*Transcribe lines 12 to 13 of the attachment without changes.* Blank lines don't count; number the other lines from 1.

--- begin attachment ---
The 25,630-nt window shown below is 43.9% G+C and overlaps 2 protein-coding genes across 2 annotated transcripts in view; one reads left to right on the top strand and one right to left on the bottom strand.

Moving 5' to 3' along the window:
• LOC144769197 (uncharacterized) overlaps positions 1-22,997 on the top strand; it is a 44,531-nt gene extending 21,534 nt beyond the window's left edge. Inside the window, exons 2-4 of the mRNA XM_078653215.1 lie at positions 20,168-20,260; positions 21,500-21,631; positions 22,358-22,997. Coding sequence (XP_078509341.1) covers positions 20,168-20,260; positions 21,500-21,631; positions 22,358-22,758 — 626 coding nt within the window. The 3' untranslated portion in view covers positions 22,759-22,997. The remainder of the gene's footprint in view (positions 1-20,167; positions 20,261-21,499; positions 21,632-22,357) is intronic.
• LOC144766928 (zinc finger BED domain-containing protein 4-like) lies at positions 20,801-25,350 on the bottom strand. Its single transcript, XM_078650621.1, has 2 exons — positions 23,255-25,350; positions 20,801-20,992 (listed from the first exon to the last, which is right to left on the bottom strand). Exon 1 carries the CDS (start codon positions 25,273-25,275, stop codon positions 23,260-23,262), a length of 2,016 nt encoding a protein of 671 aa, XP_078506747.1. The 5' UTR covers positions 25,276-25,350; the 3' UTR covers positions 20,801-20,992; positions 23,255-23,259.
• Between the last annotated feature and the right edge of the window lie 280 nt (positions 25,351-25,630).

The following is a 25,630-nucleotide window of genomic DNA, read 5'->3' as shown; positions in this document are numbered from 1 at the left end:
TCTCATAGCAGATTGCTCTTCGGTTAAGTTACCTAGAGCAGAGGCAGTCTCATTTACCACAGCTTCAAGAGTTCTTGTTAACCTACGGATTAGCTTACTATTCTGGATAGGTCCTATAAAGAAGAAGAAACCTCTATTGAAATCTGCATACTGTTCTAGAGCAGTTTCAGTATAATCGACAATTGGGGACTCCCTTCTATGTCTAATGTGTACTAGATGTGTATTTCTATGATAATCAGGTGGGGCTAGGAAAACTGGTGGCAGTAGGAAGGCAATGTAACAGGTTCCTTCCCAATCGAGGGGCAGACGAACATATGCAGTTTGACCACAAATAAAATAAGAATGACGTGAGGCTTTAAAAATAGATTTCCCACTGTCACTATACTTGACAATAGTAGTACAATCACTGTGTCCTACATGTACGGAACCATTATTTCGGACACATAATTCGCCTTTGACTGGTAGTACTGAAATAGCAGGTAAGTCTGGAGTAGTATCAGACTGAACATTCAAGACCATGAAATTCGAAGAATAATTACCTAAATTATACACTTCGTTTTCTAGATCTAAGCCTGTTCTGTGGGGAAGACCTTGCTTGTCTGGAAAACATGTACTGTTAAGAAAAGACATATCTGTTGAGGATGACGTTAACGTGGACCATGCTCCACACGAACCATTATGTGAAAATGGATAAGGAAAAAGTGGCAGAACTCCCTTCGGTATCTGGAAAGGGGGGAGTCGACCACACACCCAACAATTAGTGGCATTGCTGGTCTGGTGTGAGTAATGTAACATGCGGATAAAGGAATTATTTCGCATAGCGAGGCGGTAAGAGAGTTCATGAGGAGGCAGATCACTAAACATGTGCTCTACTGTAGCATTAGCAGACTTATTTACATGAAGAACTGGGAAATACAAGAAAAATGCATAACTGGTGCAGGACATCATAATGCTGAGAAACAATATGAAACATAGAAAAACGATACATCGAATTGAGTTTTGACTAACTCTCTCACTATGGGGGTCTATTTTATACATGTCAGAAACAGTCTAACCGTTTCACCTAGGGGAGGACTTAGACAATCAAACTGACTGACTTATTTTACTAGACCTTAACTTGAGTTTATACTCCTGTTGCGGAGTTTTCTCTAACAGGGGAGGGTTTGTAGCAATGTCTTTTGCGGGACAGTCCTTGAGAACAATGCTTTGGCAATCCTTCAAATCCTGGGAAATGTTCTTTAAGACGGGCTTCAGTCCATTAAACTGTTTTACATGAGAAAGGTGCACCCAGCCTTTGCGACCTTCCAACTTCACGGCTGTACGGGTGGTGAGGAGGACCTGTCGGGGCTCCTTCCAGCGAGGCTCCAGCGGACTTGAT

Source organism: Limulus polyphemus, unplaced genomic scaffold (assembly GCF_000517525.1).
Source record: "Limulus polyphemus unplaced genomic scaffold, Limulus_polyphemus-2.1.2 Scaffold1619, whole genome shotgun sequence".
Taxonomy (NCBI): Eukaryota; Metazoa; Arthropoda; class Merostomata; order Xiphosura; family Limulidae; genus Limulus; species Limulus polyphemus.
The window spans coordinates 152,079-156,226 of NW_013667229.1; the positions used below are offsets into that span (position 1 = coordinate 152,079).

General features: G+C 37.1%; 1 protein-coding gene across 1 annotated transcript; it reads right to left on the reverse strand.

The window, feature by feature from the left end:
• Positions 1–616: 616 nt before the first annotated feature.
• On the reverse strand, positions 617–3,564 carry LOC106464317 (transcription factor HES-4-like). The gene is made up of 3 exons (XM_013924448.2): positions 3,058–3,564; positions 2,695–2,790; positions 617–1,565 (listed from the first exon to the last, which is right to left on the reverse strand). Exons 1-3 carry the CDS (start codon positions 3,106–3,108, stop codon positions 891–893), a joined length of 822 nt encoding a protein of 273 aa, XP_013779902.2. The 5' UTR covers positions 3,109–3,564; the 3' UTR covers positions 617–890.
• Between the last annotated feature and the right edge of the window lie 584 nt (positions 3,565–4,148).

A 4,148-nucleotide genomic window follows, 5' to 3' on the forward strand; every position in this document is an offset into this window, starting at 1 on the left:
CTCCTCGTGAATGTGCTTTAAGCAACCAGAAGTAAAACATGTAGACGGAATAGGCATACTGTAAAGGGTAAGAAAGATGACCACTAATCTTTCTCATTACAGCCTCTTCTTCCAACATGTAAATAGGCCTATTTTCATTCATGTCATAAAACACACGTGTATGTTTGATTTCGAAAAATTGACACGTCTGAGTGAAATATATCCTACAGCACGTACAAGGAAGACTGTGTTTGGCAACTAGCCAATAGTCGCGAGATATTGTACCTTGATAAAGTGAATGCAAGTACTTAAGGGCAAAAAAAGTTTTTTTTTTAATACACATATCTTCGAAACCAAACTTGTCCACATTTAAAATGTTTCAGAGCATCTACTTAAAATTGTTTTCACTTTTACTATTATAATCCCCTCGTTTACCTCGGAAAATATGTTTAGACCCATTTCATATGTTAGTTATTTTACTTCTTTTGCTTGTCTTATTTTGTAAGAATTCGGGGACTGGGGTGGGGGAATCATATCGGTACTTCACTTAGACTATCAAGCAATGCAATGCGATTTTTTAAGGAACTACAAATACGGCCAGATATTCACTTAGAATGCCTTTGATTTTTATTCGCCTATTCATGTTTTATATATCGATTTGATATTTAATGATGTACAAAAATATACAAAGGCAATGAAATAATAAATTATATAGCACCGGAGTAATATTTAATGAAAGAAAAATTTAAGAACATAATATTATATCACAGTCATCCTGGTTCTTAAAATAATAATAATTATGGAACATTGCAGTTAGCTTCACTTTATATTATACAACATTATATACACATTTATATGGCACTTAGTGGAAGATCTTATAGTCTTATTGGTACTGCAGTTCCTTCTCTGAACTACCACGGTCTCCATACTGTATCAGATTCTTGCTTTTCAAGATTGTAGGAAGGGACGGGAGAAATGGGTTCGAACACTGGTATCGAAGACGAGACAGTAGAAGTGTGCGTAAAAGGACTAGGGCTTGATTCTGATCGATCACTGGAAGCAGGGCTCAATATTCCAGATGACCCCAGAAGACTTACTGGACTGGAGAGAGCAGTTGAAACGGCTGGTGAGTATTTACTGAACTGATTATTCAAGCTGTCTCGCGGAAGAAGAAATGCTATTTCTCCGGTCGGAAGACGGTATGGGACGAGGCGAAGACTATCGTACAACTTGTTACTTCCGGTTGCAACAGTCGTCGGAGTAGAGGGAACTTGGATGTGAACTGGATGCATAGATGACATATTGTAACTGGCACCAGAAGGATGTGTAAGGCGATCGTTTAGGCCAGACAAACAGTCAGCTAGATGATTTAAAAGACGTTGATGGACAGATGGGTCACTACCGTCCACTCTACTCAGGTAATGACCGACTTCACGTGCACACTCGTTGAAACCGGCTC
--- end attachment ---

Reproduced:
General features: G+C 37.1%; 1 protein-coding gene across 1 annotated transcript; it reads right to left on the reverse strand.

The window, feature by feature from the left end: